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GST Officials unearthed a fictitious exporter network for ITC fraud

Ruchi Gandhi

| Updated: Nov 03, 2021 | Category: GST

ITC fraud

Despite the fact that the interface for taxpayers is digital and electronic, tax evaders attempt fraud even on electronic platforms by misrepresenting facts such as providing fake credentials at the time of registration or by indulging in producing bogus invoices to obtain excessive ITC.

Various validations have been put into the GSTIN/ CBIC system to seek out tax evaders in order to avoid tax evasion. Nonetheless, 818 such fraud cases totalling rupees 4,002 crores were registered during the April-June quarter of the fiscal year 2021-22. The necessary actions had been taken in accordance with the GST law[1] to retrieve the sum from tax evaders who committed ITC fraud. One such similar ITC fraud has been recently detected by the GST Department.

ITC fraud of rupees 134 crore

The GST authorities in Delhi unearthed a network of bogus exporters and arrested one individual for illegally claiming rupees 134 crores in input tax credit. According to the Finance Ministry, M/s Vibe Tradex, which exports Pan Masala, chewing tobacco, FMCG goods, and other items, was held for investigation based on the research and risk analysis done by GST officers.

The officials of the Central Goods and Services Tax (CGST) Commissionerate, Delhi East, conducted a thorough examination on this behalf. They then discovered a network of fictitious exporters who were availing and utilizing fake Input Tax Credit (ITC) of rupees 134 crores under the Goods and Services Tax (GST), according to the Ministry. This was done with the intention of fraudulently claiming an IGST refund.

It was identified that Chirag Goel, an MBA from the University of Sunderland, UK, was in charge of the fictitious exporter network. An extensive examination was carried out for the e-way bills generated by two supplier firms or companies controlled by his associate. The scrutiny revealed that the vehicles for which the e-way bills were generated for the alleged supply of goods were being used in distant cities such as Gujarat, Maharashtra, and Madhya Pradesh but had never reached Delhi during the said period.

According to the Ministry’s statement, Chirag Goel was the leader of the scheme to defraud the GST Department. The total amount of fake ITC availed and utilized by him is rupees 134 crore. He has been placed in judicial custody for 14 days, until October 26 by the Metropolitan Magistrate, Patiala House Court, New Delhi. The matter is currently being investigated further. He is being held for committing offences as specified under Section 132(1)(c) of the CGST Act, 2017. The offences under this section are cognizable and non-bailable.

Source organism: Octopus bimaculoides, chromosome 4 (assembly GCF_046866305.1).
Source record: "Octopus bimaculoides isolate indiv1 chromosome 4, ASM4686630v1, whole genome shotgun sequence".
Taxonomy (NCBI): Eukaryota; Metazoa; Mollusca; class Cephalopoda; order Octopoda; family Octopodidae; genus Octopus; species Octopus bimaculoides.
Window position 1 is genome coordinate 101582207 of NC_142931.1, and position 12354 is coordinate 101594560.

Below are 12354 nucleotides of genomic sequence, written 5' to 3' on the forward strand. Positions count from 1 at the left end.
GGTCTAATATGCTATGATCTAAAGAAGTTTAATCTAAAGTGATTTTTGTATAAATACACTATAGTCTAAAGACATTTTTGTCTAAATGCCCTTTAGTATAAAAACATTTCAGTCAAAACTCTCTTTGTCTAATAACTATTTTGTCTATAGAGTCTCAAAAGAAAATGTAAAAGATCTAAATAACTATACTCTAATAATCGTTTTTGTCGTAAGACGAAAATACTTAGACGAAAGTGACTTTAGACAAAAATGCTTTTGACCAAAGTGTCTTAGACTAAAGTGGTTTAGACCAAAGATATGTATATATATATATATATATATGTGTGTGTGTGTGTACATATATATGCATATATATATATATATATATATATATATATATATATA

As per GST law, if the Commissioner of CGST/SGST thinks a person has committed a violation under Section 132, any authorized CGST/SGST officer may arrest him. The detained individual shall be notified of the reason for his detention. In the event of a cognizable offence, he will appear before the Magistrate within 24 hours.

Some of the offences specified under Section 132 where arrest provisions become applicable are as follows:

  • The individual provides the products or services, or both, without issuing an invoice or bill.
  • The invoice or bill is issued without the actual supply of goods or services or both.
  • The individual receives input tax credit based on the invoice/bill issued without the real provision of goods or services, or both.
  • The individual illegally obtains input tax credit in the absence of an invoice or bill.
  • The individual collects the amount as tax but fails to deposit it with the government within three months of the date the payment becomes due.
  • The individual has been convicted for the second time under Section 132.

When section 132 is read in conjunction with the arrest requirements, it appears that a person can be arrested only if the tax evasion exceeds 100 lakh rupees or if the individual has previously been convicted of an offence under section 132.

Cognizable offences are ones in which the police can arrest someone without a warrant. They are heinous offences such as murder, robbery, and forgery. Non-cognizable offences are those in which a police officer is unable to apprehend a suspect without a warrant issued by a competent authority. They are less serious offences such as public annoyance and assault.

Takeaway

The GST officials in Delhi discovered a network of fictitious exporters and arrested one person for fraudulently claiming Rs 134 crore in input tax credit. The offence was recorded under Section 132 of the CGST Act, 2017, and is cognizable and non-bailable.

Read our article:GST Council may soon bring higher GST and fewer rates

Ruchi Gandhi

A CA together with MBA (Fin) and M Com, she relishes taking interest in insightful writing in the domain of taxation and finance. She has gained experience as a full-time author and has also served an accounting role in industry.

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